About $70 Billion is spent per year on subsidizing business development. Taxes amount to only about 2% of the cost of doing business on average, so tax breaks have minimal effect on businesses.
The number of “megadeals” is high due to the demand from politicians for creating more jobs. Yet there is only a small amount of development being done that increases jobs. These megadeals pull money away from infrastructure investment and other state obligations.
As an example, Detroit has a revenue problem that began with automotive factory shutdowns. Michigan MEGA Deals were concentrated in outlying areas and ignored Detroit city itself, which contributed to the fall in tax revenues. Schools are the biggest losers with revenue shortfalls.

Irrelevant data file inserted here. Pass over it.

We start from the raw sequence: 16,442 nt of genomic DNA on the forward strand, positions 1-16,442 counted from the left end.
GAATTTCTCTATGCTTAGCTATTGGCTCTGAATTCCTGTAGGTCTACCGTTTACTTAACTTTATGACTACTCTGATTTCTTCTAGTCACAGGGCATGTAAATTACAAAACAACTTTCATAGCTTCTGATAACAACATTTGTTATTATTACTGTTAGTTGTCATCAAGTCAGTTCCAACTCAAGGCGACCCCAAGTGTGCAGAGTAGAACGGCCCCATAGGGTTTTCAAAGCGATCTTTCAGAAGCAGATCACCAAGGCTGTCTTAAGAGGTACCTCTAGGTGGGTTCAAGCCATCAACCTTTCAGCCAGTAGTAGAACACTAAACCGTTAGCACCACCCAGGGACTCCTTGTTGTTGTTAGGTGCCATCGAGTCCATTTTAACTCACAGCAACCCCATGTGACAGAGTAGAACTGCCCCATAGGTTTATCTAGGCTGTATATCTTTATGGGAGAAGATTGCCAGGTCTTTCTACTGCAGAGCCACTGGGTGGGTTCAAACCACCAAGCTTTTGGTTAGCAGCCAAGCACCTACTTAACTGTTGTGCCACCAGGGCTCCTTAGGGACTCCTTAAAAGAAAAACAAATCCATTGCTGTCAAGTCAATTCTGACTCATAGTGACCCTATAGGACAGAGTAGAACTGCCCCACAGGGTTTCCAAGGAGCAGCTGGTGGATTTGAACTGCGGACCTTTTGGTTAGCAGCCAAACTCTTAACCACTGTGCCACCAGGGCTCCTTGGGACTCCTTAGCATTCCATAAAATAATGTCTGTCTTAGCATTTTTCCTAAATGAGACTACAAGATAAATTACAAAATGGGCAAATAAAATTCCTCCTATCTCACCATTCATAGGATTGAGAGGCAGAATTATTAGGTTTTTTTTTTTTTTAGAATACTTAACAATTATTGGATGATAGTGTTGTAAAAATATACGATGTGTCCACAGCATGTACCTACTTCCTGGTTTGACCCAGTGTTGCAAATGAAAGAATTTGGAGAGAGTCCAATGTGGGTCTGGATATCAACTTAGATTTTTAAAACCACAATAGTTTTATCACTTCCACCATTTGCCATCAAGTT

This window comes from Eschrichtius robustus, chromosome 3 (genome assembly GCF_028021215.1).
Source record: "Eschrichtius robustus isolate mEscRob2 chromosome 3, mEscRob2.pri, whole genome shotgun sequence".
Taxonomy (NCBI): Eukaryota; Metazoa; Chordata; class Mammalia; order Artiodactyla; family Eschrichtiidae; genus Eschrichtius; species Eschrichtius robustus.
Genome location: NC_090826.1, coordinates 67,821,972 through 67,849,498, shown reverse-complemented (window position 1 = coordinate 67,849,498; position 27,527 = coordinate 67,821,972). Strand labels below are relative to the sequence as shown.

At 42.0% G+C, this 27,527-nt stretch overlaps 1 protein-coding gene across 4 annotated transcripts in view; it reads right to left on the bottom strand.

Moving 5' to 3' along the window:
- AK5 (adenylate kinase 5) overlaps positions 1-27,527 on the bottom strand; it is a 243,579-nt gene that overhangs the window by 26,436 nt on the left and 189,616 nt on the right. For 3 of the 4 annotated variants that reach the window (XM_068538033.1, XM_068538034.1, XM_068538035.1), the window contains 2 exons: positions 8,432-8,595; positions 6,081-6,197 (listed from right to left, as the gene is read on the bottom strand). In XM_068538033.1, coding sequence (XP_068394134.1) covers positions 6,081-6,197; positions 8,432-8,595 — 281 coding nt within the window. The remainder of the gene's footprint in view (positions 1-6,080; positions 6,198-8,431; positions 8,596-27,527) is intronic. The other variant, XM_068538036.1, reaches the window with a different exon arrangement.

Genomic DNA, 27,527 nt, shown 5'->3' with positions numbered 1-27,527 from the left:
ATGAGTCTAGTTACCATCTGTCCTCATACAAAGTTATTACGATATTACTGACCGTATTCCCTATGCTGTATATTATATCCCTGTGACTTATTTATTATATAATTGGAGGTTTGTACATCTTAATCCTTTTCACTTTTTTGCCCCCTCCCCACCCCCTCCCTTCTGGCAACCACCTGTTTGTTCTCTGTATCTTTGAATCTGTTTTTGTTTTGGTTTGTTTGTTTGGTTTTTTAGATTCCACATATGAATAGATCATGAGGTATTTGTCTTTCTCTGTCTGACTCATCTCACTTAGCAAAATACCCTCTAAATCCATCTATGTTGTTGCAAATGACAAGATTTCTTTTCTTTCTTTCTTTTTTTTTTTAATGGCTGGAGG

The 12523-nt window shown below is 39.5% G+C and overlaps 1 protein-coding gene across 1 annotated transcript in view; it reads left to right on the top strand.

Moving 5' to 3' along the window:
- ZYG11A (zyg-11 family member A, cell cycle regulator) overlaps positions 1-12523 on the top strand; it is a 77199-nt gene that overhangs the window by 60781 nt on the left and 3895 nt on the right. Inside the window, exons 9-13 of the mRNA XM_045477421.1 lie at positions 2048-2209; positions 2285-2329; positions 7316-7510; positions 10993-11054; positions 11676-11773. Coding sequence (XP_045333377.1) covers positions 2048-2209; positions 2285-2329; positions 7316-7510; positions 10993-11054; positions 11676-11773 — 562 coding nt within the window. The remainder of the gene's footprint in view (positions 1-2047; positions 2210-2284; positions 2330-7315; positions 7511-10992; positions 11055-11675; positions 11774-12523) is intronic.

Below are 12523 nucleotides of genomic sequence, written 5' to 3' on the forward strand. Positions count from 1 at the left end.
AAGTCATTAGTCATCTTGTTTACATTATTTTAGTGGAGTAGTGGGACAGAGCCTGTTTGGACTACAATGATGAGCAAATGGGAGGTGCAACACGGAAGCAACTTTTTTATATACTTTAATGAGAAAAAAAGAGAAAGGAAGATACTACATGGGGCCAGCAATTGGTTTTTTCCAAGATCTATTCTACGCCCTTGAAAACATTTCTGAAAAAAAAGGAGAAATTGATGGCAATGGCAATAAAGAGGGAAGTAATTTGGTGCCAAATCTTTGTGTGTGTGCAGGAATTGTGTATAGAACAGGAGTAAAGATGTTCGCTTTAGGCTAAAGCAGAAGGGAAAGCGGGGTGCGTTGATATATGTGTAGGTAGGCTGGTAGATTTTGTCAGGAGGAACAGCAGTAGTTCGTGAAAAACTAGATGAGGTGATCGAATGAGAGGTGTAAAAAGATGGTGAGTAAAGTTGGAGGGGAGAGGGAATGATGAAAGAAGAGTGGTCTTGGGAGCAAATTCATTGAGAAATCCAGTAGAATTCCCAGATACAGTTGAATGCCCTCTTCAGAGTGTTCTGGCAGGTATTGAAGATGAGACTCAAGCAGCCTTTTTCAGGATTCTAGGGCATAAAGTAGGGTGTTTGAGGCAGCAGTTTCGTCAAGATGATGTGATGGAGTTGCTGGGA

Taxpayers/workers win with transparency and full disclosure behind taxes and subsidy money spent on business development.
Good Jobs First has an “Accountable USA” page that shows, state by state, essential information on subsidy practices and controversies. Good Jobs First also tracks and aggregates subsidy data that can otherwise be difficult to find.